What I have learned and what I do know is this. Sometimes it's all on us.  Sometimes we have to be the ones making the effort and that includes knowing when to back off.  He might be alone but doesn't always mean he's lonely.   Sometimes he's happy to sit at a lunch table full of kids and listen to them talk.  Other times, he's just as content to run across the playground by himself singing "Bird is the Word" at the top of lungs.  You know that old Irish saying "Dance like no one is watching".  That's the Kiddo to a "T". ;-)

If he's the tour guide on this Autism trip, I better follow his lead. 

Monday, August 24, 2015

Why Music Therapy is AWESOME!

One day, a very tired mother and her four year old son with autism were driving home from therapy appointment number 525,600 (give or take).  They had been up since "Sonofabitch o'clock" and the mama really needed something, anything to just perk her up a bit to get her through the rest of the long ass day.

Naturally, she reached for one of Broadway musical Cd's because obviously this was a job for a show tune.
She tossed in RENT and was ready to go to her mental vacation place of pretending to be a starving artist in a NYC hovel.  Squatting in tenement with a dicey heroin addiction sure does make for some show stoppers! La Vie Bohme!

"It's time now, to sing out
Though the story never ends
Let's celebrate
Remember a year in the life of friends

Remember the LOOOOOOVE" 

And that's when she realized as she belting it from the bottom of guts that she was singing a duet.  A little voice that was usually silent save the occasion stim noise or shriek was singing WITH HER.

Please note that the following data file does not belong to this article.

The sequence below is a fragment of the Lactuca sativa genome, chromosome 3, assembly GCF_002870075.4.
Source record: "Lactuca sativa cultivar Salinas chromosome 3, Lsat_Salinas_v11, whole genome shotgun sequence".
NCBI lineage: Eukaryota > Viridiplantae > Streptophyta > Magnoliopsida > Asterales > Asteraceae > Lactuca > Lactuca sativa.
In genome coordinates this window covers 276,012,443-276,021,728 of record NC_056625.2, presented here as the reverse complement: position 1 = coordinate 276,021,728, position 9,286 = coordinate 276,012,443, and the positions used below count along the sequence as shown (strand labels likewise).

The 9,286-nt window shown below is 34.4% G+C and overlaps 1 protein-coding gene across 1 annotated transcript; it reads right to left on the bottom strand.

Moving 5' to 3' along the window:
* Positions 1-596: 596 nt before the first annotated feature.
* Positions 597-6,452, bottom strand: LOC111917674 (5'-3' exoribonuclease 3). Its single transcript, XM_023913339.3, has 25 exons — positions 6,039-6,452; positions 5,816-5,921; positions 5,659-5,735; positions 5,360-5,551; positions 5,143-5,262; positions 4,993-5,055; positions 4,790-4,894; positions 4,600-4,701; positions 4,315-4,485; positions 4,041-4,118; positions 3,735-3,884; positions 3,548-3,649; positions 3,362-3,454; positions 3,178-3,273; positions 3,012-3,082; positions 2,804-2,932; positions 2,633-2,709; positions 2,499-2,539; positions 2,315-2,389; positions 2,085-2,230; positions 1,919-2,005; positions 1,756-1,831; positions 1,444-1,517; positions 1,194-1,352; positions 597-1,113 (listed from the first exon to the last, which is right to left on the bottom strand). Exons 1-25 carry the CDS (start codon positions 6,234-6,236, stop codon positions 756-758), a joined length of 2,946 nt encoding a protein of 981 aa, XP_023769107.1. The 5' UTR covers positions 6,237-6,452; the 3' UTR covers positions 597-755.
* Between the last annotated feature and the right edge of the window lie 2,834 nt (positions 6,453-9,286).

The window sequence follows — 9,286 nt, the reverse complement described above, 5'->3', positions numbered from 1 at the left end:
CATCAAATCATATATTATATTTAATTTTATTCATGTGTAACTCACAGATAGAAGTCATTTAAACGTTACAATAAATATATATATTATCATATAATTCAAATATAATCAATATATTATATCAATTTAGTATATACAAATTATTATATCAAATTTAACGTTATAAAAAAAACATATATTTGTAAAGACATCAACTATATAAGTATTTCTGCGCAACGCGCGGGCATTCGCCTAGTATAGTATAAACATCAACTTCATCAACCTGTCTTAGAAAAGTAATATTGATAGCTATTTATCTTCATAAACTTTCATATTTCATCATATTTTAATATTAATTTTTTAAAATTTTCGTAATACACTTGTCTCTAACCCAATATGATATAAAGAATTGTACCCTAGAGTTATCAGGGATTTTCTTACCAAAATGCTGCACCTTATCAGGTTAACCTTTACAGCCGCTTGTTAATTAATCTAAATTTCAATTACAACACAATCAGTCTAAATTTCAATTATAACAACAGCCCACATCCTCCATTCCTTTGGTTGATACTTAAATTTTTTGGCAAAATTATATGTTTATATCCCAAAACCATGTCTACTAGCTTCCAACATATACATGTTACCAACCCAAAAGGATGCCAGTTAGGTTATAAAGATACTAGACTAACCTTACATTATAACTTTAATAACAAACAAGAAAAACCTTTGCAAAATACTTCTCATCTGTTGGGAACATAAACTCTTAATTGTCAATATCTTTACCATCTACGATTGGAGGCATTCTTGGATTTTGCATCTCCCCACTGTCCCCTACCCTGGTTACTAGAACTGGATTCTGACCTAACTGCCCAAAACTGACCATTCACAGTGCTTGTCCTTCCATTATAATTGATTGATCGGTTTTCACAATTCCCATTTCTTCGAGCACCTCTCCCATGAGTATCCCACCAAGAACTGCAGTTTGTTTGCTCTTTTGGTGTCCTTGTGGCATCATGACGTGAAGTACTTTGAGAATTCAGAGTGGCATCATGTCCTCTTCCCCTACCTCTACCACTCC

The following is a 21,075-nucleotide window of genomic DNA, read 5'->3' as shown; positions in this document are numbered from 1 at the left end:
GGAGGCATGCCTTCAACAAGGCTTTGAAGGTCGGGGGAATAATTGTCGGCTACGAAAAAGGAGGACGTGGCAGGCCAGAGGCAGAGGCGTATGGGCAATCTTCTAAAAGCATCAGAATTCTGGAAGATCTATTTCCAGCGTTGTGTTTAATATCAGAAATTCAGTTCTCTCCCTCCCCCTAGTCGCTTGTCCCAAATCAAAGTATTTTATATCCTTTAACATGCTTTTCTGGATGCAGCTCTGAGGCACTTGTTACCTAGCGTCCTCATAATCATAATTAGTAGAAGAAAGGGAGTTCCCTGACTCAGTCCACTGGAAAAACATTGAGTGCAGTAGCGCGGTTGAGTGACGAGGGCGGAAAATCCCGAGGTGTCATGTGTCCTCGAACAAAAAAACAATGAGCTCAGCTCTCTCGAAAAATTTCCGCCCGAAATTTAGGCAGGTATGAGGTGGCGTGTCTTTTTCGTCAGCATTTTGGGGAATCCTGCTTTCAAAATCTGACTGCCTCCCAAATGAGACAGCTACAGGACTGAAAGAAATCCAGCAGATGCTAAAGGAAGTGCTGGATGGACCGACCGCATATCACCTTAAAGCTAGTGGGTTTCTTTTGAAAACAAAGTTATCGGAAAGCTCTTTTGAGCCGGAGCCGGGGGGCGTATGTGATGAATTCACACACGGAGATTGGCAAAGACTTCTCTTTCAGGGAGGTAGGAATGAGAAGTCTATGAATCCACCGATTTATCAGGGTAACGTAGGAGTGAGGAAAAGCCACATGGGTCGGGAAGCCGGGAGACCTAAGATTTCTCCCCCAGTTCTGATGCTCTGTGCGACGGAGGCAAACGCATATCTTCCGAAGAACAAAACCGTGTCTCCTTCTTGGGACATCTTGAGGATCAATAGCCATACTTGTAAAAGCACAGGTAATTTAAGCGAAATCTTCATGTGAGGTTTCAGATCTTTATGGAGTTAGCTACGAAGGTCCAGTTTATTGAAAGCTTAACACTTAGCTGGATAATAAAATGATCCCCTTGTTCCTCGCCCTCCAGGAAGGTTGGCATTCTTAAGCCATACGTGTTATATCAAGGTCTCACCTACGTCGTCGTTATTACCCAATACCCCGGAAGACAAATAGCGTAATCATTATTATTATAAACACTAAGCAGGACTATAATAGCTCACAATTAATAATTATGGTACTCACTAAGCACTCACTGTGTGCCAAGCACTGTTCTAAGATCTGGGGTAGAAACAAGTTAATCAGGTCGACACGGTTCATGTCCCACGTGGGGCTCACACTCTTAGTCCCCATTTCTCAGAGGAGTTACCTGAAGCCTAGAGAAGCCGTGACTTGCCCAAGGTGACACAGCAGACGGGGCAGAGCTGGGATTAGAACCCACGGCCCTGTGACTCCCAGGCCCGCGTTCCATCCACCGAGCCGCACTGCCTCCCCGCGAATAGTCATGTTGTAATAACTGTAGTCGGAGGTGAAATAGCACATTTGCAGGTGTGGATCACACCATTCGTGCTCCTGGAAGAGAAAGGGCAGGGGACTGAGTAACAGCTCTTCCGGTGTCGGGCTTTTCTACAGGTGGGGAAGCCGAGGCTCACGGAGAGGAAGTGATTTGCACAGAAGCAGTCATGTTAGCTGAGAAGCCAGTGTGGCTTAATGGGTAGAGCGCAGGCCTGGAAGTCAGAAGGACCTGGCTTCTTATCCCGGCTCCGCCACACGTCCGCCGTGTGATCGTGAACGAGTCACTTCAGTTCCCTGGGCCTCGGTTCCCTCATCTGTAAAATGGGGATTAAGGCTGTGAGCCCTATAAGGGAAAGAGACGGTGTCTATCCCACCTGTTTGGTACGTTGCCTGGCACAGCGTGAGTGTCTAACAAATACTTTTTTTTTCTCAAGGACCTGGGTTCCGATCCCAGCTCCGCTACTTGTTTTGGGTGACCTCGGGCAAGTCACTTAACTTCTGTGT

And that's when a very tired and frazzled mother said  "WHAT THE FECK!?!?! Are you singing?????"  as she tried to keep one eye on the road and and another on the rear view mirror.  

Sure enough, he was singing what would later become "Seasons of Ove."  (Took a bit more to get that "L" sound down but eventually it came.  All these years later, it's still in heavy rotation on the little boy who is now a tween's play list.

And this is when she well, when I started seeing how music would be a way to get the words out.  I've mentioned quite a bit about how much the Kiddo loves going music therapy.  It's really one of the highlights of his week.  An event that comes with no behaviors. (I know!) Goofy and giddy? Yes.  Meltdowns and anger, nope.  If I had it my way, we'd just live at music therapy.  Or we would just let our therapist move in.  I mean, I'm sure his family would miss him but hey, they could visit in the summer.  We have a pool.  

I thought about researching and giving you a real sciencey (It's a word!)  article about why it's great for kids with autism but dammit, I am not that kind of blogger.  You all know I'm more of a verbal vomit and storyteller.  You want some facts and figures?  You can Google.  You want a first hand experience?  That I can deliver!